Android Gaming grows popular by the day but no matter how fun it is to play with your phone, it is still more convenient to play in what most gamers are used to – keyboard and mouse. Therefore, developers created Android emulators for PC and Mac to address such concerns. Truth be told, most players are using Android emulators to bring mobile games to PC or Mac and take advantage in every step.
Here are the best Android Emulators you can install to your PC and Mac today.
Bluestacks is probably the most popular Android emulator today. However, it has several bugs and its features depend on your computer’s specs. The emulator was one of the firsts that work really well that still gets regular updates. It can launch several apps simultaneously which allows users to play several games at once.
Bluestacks is one if the heaviest emulators out there yet one which has most of the best features, or worse.
Android Studios Emulator
Android Studio is the default development console for Android that comes with a bunch of tools to help developers make apps and games specifically for Android. There is also a built-in emulator that you can use to test out your app or game.
The setup is rather complicated, and it can take a long time. Thus, it’s not one we would recommend for consumer level use. However, developers can simply use this tool as their emulator for testing their apps. It also supports Kotlin in case developers want to try that out. It’s too much of a pain for regular people, but it’s excellent for developers.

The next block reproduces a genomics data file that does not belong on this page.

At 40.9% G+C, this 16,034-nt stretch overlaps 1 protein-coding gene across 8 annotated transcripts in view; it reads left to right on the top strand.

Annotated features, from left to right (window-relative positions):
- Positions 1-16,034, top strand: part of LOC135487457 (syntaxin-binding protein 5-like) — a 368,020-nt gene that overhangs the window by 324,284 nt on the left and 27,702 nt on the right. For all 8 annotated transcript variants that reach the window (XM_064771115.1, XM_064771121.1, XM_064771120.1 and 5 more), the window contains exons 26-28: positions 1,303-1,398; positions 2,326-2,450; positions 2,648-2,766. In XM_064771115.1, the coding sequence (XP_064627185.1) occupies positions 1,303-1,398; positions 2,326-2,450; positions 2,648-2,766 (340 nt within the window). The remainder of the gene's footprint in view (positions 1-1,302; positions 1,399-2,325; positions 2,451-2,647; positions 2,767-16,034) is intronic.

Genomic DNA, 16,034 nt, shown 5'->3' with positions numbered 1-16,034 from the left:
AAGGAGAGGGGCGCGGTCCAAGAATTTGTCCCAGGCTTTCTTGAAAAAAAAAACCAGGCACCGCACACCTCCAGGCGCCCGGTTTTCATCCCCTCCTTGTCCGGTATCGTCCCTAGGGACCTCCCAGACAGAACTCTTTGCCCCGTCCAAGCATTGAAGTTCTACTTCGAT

ARChon isn’t your traditional emulator. You install the app as a Google Chrome extension that gives the browser the ability to run Android apps and games. To run a game, you only need the game APK and load them in. You may also need to use a tool to change the APK in order to make it compatible. There are a lot more steps to make this work than most other Android emulators for PC.
On the plus side, though, since it runs on Chrome and not an independent app, it works with any operating system that can run an instance of Chrome such as Mac OS, Linux, Windows, etc.
MEmu is one of the Android emulators that seems to do quite well with gamers. One of its biggest features is support for both AMD and Intel chipsets. Most work on AMD processors, but it’s nice to see developers specifically pay attention to AMD’s platform.
Additionally, it supports Android Jelly Bean, Kit Kat, and Lollipop. You can even run multiple instances at once for multiple games or testing features. It aims itself at gamers much like Bluestacks. It’s also quite usable as a productivity tool as well.
Nox is another Android emulator that targets gamers with features such as key-mapping with your keyboard, actual controller support, and even the ability to key-map gesture controls. For instance, you can assign the function to swipe right to an arrow key and use that in a game without actual hardware controller support.
So, if you’re having a hard time winning games on your phone, try these emulators and see if it works for you.